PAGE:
If you are self-employed you are responsible for paying the self-employment tax. Any individual who is self-employed, retired, laid-off, or disabled, is responsible for filing and paying Federal estimated quarterly taxes and in states having a state income tax, for filing and paying State estimated quarterly taxes. This can be very different from the taxation that takes place while you are employed.
First of all, the term “estimated quarterly taxes” is not exactly accurate. The IRS publishes a schedule that jumps around a little. The first payment for a tax year is due April 15. The second payment is due June 15, and the third payment is due September 15. The last payment is due January 15 of the next year. So the payment schedule is more like 3½ months, 2 months, 3 months and 4 months in making up the Federal estimated quarterly tax payments. The intent, however, is each payment represents ¼ of what you will owe for the year.
It takes discipline to plan and set aside funds for tax payments throughout the year, especially when the individual or married couple is managing their own income. If sufficient funds are not set aside as income is earned, then the individual or married couple will be put in a situation where some assets might have to be liquidated in order to come up with enough money to pay the taxes. An easier method is for the individual or married couple to know what their approximate Federal and State tax rates are and to apply those rates to income as it is earned. The calculated taxes should be set-aside in a separate interest bearing account until it is time to pay the estimated tax payments.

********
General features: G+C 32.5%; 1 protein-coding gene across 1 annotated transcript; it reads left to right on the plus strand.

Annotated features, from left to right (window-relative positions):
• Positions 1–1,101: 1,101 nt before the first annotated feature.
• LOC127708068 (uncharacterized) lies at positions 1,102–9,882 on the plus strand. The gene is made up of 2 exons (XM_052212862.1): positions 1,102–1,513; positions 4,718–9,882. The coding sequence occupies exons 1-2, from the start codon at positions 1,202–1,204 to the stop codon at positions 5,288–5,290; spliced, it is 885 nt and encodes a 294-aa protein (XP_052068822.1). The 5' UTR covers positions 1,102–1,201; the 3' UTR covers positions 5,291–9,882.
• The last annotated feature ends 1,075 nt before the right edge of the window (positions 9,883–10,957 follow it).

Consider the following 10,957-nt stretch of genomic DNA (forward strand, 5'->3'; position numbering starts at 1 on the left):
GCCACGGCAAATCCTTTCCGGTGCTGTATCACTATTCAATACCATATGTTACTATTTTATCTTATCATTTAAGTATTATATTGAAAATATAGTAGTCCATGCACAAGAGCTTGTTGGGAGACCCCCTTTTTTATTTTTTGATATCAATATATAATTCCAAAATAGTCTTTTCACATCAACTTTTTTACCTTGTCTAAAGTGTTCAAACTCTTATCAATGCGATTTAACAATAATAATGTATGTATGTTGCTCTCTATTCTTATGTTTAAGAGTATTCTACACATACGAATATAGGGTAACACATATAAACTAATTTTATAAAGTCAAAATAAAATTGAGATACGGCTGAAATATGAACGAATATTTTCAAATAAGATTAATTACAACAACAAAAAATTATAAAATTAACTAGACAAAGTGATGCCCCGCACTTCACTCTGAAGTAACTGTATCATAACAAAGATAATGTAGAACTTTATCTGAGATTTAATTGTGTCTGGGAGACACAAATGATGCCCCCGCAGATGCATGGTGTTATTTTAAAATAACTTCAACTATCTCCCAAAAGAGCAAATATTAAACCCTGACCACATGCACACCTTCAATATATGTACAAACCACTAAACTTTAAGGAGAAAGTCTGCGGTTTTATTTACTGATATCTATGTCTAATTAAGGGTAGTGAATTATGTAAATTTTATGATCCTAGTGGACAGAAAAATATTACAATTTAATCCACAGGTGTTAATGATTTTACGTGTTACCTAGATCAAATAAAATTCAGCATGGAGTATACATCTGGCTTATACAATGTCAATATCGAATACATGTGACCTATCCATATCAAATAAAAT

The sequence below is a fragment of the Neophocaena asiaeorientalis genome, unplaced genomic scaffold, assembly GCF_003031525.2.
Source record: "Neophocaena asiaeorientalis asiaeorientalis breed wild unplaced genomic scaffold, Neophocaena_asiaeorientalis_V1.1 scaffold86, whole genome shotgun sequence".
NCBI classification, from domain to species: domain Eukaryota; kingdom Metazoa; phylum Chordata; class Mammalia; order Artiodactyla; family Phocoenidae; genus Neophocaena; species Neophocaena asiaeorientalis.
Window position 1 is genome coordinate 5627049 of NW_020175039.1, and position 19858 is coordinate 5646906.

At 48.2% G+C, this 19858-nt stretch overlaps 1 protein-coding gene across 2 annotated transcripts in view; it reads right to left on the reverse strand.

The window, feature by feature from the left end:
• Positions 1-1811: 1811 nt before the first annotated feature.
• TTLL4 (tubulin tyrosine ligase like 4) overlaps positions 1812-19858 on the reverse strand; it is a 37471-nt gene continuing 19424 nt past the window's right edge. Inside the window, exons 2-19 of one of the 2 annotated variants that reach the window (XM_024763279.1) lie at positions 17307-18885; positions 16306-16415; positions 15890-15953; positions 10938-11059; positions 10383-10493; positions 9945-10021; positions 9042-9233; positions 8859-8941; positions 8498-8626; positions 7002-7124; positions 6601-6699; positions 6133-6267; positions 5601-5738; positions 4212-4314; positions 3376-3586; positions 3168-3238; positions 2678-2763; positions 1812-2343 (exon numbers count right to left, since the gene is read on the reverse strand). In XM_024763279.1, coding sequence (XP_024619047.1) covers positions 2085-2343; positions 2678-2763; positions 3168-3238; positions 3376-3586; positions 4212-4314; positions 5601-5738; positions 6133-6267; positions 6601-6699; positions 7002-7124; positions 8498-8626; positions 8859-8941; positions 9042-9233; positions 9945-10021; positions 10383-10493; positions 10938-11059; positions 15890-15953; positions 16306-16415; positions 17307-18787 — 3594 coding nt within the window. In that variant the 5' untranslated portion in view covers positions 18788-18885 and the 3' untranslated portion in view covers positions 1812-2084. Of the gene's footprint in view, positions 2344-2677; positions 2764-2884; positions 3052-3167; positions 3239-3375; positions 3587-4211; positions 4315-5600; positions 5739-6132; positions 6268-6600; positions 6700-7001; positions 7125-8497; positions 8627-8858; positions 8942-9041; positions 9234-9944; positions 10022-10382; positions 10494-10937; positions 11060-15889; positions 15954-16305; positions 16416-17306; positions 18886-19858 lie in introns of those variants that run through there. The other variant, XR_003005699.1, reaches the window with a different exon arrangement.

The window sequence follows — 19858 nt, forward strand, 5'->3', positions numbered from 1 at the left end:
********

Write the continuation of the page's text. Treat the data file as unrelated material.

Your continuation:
The IRS allows for two basic methods of calculating estimated taxes. An individual or married couple (if filing jointly) can either elect to pay an amount based on the total taxes paid in the previous year or pay at least 90% of the estimated taxes that will be due in the current year. Remember, in either situation, the amounts paid are only for estimated taxes and the actual tax due will probably differ from the total of estimated taxes actually paid. If electing to pay based on the prior year, the IRS allows you to calculate your amount and to then spread that amount into four equal payments, paying them on the estimated tax due dates.
Example: A married couple filed a joint return and the previous year’s total income was $160,000. The IRS formula is 100% of the prior year income if the income is less than $150,000 or 110% if greater than $150,000. If the couple paid Federal taxes of $42,000 last year on income of $160,000, this year’s estimated taxes would be $42,000 X 1.10 = $46,200. The estimated quarterly tax payments would be $11,550 due on each estimated tax installment date.
If you to pay at least 90% of the estimated tax due during the current year, then you must keep track of income received during the year and make sure the total estimated taxes paid by the time the last installment is paid equals 90% of the actual tax that will be due at filing time. (This should be easy to do, even if the first three installments were insufficient, as the last installment date is January of the next calendar year. This allows you to adjust the last payment for any unexpected income.) Failure to pay at least 90% of the tax due will result in a penalty being assessed on the amounts failing to meet the 90% level. Keep in mind, the 90% option is just that, 90% of the actual tax that will be due by the April 15th filing date. If you just meet the 90% amount, then the remaining 10% due will have to be paid with the final filing.
One surprise people discover when electing the 90% option is that the date of the first payment due in the next year and the annual filing from the last year coincide. Thus, not only is the estimated quarterly payment due for the current year, but any remaining balance owed from the prior year, such as the 10% not paid due to electing the 90% rule, will be due with the year end filing for the prior year. If funds were not set aside coming up with the monies to pay these taxes can be challenging. Keep in mind, these rules apply to both Federal and State taxes if your state has an income tax.